And companies that do implement working-from-home policies need to provide staff with adequate assistance to set-up their home, and then provide ongoing support. Companies should ensure that social interaction opportunities continue, albeit virtually.

Community based psychology services should be re-purposed to support people working from home. And if childcare centres close, having more adults at home reduces the need for nannies, potentially freeing up childminding services for parents in the healthcare sector.

Decision-making is hard in the face of uncertainty. But businesses need to act early to protect their staff – and the community.

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As more Australians get COVID-19, will we have enough hospital beds?

The number of confirmed COVID-19 cases in Australia has been doubling every 3-to-4 days. This is not surprising: the slowly-increasing measures put in place over the past week by the federal and state governments will take time to slow the growth of case numbers. But we should be clear: a shutdown of anything that isn’t truly essential will be needed to avoid overwhelming the healthcare system.

In the coming days and weeks, the number of Australians diagnosed with COVID-19 will rise quickly. This will place great pressure on our health services, staff, and infrastructure, including intensive care units (ICUs).

The likelihood that people who are diagnosed with COVID-19 will be admitted to an ICU depends on their age. About 20 per cent of people over 80 will need to be admitted to an ICU, while the rate for 50-to-59 year-olds is 1.2 per cent. Given Australia’s demographic make-up, the overall ICU rate is estimated at 2.2 per cent of diagnosed cases.

The Figure below shows that with Australia’s current rate of doubling of cases every 3-to-4 days, our ICUs will reach current capacity in mid-April. When we hit a trigger point of 12,000 new cases every day, then we know that we will hit our current ICU capacity soon after if new cases continue to grow.

In the scenario of cases doubling every three days, we would reach current ICU capacity on April 11. If cases double every four days instead, we reach ICU capacity a week later on April 18. Slowing the growth to doubling every five days would buy another week.

States are already purchasing additional ventilators to double ICU capacity, but machines need staff to operate and monitor them. Trained staff are not immediately available and so some relaxation of enterprise agreement conditions about staffing may be required during the peak of the pandemic. There are also other patients who will require ICU beds, reducing the number of available beds. But, looking at the Figure above, the only thing that matters right now is the rate of growth.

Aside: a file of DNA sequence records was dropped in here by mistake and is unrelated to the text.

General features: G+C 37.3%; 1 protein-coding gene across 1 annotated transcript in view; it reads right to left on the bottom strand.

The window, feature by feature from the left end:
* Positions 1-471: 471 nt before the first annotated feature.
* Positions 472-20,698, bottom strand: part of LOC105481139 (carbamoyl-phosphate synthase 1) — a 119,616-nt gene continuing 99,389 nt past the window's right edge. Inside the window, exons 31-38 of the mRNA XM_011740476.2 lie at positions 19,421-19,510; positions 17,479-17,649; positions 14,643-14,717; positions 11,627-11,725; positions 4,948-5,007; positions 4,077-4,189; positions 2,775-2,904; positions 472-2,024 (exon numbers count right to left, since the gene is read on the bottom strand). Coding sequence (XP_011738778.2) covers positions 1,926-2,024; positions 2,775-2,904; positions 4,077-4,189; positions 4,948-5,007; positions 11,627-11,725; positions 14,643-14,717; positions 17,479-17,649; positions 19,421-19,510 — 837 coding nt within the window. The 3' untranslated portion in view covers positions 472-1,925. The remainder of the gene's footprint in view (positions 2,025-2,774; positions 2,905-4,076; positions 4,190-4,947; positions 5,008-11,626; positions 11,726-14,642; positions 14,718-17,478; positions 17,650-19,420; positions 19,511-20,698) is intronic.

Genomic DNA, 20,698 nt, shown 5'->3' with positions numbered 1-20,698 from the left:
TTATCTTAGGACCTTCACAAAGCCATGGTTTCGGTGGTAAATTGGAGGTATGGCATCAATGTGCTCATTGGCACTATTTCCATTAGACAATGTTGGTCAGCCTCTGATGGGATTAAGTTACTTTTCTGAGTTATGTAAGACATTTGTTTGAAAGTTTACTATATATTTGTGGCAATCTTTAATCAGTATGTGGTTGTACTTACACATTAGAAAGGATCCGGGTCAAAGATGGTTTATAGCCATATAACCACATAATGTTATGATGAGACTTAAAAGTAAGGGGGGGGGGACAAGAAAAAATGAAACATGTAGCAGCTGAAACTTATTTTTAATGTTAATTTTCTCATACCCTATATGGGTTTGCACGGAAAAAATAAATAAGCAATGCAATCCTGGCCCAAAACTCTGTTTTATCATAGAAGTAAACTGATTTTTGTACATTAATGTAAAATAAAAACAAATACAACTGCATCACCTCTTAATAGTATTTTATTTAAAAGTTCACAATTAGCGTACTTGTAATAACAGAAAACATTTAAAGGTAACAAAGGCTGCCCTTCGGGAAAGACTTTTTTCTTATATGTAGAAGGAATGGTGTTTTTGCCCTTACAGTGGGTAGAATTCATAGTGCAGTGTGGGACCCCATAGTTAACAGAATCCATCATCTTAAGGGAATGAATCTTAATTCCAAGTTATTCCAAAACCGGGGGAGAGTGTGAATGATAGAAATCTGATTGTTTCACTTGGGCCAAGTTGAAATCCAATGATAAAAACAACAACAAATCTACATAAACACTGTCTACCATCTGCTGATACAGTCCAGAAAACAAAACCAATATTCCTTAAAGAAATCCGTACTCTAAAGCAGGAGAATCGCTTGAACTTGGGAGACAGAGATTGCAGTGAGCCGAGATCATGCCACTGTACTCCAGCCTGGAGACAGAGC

The initial plans to ‘flatten the curve’ would still lead to more than 100,000 new cases per day at the peak of the pandemic. While this approach will buy us time, we will still run out of ICU beds in Australia.

This will force us to confront ethical dilemmas as to who gets admitted to the ICU and for how long, and who remains in a hospital bed with less intensive treatment. These ‘tragic choices’ that families and health professionals face are the consequences of broader social and political decisions about the toughness of spatial isolation policies. The quicker we can reduce the rate of infection, the better the health system will be able to cope. Older people are more at risk of ICU admission (and death) and so we should be particularly aiming to reduce infection in the elderly.

Our gloomy ICU forecast is primarily determined by the exponential growth in diagnosed cases. This is what needs to change. The goal should be to bring new cases in Australia down to zero as quickly as possible. All state governments must act decisively and bring in a broad shutdown now.

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Australia’s COVID-19 cases are still growing rapidly. Our hospitals may soon hit capacity.

Cases of COVID-19 are still growing rapidly in Australia. We had 2,630 confirmed cases as of 25 March, up from about 700 a week before.

Pressure on health services is mounting. As we showed in a Grattan Blog post on March 24, if cases continue to grow at this exponential rate, Australia will hit capacity in hospitals Intensive Care Units (ICUs) in mid-April.

Major efforts are being made to boost the number of ICU beds across Australia. But the only thing that matters is the number of new COVID cases. If cases double every three days, doubling ICU capacity will only delay hitting the ICU cap by three days. Cases have been doubling every 3-to-4 days for the past three weeks.

While daily case numbers reported by each state are a bit jumpy, the number of new cases in Australia has flattened in the past couple of days. If this flattening trend continues — if lockdowns and spatial distancing are working and our cases numbers move from growing exponentially to linearly — the situation will be very different. But it is too early to tell if this is a genuine slow-down.

Australians do appear to be changing their behaviour in response to the spatial distancing and quasi-lockdown measures imposed by the state and federal governments over the past weeks. The chart below shows that the number of trips taken by people Melbourne and Sydney has fallen to about 25 per cent of normal.